The swindlers adapted again, arranging for payments to be wired to other European countries, where accomplices picked up the cash.A new entry level evolved, people who'd act as couriers and money launderers for a cut of the take.In fact, expensive cars choke the streets of Râmnicu Vâlcea's bustling city center—top-of-the-line BMWs, Audis, and Mercedes driven by twenty- and thirtysomething men sporting gold chains and fidgeting at red lights.
One of the first cases out of the region involved a team based in the neighboring town of Piteşti.One crook would post ads for cell phones; the other picked up the wired money for orders that would never ship.No one really knows how or why those kids started scamming people on the Internet."If you find out, you let us know," says Codruţ Olaru, head of Romania's Directorate for Investigation on Organized Crime and Terrorism.Specialists emerged to occupy niches in the industry, designing fake websites or coordinating low-level confederates.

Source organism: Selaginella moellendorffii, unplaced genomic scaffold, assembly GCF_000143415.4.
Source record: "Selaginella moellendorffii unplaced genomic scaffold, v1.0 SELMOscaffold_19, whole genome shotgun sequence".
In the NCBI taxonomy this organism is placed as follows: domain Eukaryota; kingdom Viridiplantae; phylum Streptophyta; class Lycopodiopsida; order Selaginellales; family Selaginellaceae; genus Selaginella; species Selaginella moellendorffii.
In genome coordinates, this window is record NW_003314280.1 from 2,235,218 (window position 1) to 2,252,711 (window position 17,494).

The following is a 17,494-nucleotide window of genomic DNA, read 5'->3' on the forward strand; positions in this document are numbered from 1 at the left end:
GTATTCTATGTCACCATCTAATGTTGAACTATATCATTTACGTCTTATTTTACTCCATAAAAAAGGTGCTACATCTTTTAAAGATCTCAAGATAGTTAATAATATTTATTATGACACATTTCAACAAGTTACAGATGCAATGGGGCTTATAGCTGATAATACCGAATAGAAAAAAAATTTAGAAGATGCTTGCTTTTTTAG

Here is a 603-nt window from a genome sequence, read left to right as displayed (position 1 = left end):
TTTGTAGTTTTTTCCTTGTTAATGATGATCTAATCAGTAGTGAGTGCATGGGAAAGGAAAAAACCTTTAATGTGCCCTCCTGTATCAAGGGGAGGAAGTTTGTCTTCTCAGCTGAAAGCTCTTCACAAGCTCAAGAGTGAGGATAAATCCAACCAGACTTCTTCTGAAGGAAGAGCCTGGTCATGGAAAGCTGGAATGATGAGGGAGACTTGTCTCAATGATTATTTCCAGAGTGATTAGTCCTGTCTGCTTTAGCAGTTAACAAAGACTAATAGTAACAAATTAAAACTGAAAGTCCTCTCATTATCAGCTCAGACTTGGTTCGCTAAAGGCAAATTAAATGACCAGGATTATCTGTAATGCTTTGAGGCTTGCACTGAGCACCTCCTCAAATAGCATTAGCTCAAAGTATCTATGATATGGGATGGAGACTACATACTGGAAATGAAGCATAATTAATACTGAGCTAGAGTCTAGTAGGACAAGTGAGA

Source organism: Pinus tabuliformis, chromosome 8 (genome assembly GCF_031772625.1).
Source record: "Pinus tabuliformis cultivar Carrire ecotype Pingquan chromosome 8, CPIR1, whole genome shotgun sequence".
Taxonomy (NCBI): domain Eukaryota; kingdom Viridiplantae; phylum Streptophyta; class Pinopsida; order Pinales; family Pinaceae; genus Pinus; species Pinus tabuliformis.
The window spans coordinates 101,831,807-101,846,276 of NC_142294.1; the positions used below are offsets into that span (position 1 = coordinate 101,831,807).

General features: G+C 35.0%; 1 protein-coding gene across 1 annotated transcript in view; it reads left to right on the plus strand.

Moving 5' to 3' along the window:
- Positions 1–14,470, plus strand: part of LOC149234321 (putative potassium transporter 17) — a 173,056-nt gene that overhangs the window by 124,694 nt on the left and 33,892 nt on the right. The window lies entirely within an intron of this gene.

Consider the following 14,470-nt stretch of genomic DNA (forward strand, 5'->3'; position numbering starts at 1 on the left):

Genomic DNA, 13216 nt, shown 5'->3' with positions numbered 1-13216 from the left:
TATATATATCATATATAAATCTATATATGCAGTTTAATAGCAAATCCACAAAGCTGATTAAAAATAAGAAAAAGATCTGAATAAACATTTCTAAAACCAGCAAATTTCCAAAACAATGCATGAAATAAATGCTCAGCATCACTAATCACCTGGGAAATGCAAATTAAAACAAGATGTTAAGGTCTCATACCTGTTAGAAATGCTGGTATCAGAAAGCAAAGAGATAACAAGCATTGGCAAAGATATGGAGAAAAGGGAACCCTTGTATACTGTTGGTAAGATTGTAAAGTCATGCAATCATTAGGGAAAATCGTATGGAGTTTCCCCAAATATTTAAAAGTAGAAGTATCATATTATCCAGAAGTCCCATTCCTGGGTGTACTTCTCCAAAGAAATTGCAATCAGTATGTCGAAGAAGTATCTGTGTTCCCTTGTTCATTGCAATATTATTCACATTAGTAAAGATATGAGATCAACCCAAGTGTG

By 2005, Romania had become widely known as a haven for online fraud, and buyers became wary of sending money there.
Right next door is another luxury car dealership selling a variety of other high-end European rides.
It's as if the sheer magic of wealth has shimmered the glass-and-steel buildings into being.
Eventually, FBI agents in the US and Bucharest started to get interested.
In the early days, the perpetrators weren't exactly geniuses.
Râmnicu Vâlcea is a town whose business is cybercrime, and business is booming. "My English will improve after I have a few beers," he says.